Anyone can have a fall, but older people may be more vulnerable and likely to fall, especially if they have a long-term health condition.

Why might I fall?

The main reasons why an older person may fall are:

  • Accidentally falling or slipping, such as;
    • on wet or recently polished floors
    • in dimly lit areas
    • on rugs or carpets that are not properly secured
    • overreaching for storage areas such as cupboards
    • when using the stairs
    • when wearing poorly fitting slippers or shoes.
  • Some long-term health conditions, such as heart disease, dementia and low blood pressure (hypotension) which can cause dizziness and a brief loss of consciousness
  • Impairments, such as poor vision, muscle weakness or loss of muscle mass due to inactivity
  • Conditions that can affect balance, such as labyrinthitis (an infection in the inner ear) or incorrectly prescribed varifocal glasses

What can I do to prevent falls?

There are many ways to help prevent falls in the home including:

  • Using non-slip mats and rugs
  • Ensuring all rooms, passages and staircases are well lit and free of clutter
  • Mopping up spillages, not walking on wet floors or slippery surfaces outdoors
  • Removing clutter and rearranging cupboards or rooms to provide a safer environment
  • Getting help lifting or moving items that are heavy or difficult to lift safely

Click here for a Get Up and Go Guide to Staying Steady with lots of tips to keep you safe and well at home.

Click here to request a Safe and Well visit by Surrey Fire & Rescue.

Click here for Age UK advice on how to make tasks easier around the home.

Click here for Age UK advice on how to make your home ‘falls-free’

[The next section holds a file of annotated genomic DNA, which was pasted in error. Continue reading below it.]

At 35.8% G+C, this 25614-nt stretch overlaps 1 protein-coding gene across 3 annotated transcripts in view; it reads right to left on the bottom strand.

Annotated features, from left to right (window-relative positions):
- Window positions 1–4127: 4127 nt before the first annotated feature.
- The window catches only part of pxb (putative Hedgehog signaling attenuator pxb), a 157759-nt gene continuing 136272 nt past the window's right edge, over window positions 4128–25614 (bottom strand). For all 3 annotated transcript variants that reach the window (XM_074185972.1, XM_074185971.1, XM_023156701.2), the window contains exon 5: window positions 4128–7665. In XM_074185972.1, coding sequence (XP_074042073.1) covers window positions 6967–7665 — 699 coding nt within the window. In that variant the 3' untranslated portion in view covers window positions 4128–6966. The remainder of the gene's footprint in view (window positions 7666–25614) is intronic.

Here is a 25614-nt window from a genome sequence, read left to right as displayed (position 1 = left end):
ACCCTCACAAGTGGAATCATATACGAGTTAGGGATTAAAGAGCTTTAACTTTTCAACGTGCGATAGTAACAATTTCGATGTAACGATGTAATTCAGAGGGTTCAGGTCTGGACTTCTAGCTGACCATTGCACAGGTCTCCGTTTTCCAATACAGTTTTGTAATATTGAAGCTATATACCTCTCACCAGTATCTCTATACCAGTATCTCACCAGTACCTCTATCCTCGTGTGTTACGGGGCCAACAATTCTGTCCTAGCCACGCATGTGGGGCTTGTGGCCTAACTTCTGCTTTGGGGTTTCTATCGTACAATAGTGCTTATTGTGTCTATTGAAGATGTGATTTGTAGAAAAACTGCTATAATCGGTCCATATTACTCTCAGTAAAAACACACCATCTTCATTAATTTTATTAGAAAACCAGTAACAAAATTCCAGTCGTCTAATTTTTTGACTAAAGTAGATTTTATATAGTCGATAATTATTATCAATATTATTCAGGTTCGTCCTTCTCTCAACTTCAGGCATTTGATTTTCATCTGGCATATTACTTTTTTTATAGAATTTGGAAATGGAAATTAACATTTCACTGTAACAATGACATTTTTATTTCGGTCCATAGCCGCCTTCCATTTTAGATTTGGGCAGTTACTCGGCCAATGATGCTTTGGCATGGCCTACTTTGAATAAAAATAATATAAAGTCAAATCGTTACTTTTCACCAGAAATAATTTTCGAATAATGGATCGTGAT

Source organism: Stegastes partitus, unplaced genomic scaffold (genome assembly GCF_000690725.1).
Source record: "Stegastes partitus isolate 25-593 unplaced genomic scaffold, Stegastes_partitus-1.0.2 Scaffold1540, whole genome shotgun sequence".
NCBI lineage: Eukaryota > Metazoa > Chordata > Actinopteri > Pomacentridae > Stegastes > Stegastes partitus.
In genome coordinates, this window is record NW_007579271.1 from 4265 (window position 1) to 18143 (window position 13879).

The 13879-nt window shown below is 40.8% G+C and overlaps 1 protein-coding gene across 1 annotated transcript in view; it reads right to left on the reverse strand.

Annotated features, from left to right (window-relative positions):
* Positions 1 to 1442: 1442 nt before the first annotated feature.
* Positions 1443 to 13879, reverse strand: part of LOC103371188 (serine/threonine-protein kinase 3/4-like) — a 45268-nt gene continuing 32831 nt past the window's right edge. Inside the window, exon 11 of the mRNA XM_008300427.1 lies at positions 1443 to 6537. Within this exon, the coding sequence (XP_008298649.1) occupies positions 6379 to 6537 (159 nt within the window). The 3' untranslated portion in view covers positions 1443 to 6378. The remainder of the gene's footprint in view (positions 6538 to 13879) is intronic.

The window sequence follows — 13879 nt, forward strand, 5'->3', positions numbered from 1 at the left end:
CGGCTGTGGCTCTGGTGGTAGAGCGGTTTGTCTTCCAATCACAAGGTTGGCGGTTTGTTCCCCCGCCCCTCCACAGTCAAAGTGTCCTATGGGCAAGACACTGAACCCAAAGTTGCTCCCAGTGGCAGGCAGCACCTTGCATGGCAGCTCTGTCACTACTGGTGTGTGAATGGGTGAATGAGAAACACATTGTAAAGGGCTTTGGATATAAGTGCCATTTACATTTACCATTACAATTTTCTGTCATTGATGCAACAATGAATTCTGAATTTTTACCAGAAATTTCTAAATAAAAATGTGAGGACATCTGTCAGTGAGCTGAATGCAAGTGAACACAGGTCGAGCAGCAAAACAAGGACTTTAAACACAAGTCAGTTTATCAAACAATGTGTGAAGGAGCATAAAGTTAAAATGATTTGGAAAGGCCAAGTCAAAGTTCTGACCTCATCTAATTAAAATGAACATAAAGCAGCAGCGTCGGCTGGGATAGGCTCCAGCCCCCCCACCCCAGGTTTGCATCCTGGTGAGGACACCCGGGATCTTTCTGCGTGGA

Click here to download our Preventing Falls flyer. 

Falls Assessment

If you have experienced three of the five issues below, we would recommend that you get further advice and support around preventing future falls from your GP practice.

  • Have fallen in the last year
  • Difficulty getting out of a chair
  • Balance or walking problems
  • Taking 4 or more medicines
  • Had a stroke or Parkinson’s disease

Exercise Programmes

Doing regular strength and balance exercises such as walking, dancing or taking part in exercise classes at community centres and gyms can help to improve your overall health and reduce your risk of having a fall. Many exercises can also be carried out at home.

Exercise programmes (including Tai Chi) and home safety interventions have been proven to reduce people's rate of falls and risk of falling (Gillespie et al, 2012).

This short video shows six exercises you can do in your own home to strengthen muscles and improve balance. You don’t need any special equipment to try them out.


Click here to find exercise sessions near you.

Click here for information on Surrey Heath’s FREE walking for health scheme.

Click here for tops tips on physical activity for falls prevention. 

Sensors and Equipment

Simple equipment or small changes to your home could help you to live more independently and help avoid falls – such as grab rails. Click here for information from Surrey County Council on how to access equipment to help you stay safe.

Footwear and Care

Research has shown that older people are more likely to fall in the home if they are wearing badly fitting footwear. A significant number of older people fall every year because of wearing ill-fitting slippers or by continuing to use slippers that have become unsafe through wear and tear (Age UK Waltham Forest).

By acquiring new, properly fitted slippers, you can eliminate one of the big risk factors known to cause people to fall

Click here to find out more about how to look after your feet properly (e.g. checking for cracked skin, blisters, signs of infection etc.).

Further Information

Click here for the NHS Choices Falls Prevention website 

Click here for the Future Learn Aging Well Falls course 

Click here for the Active Surrey website with information on aging well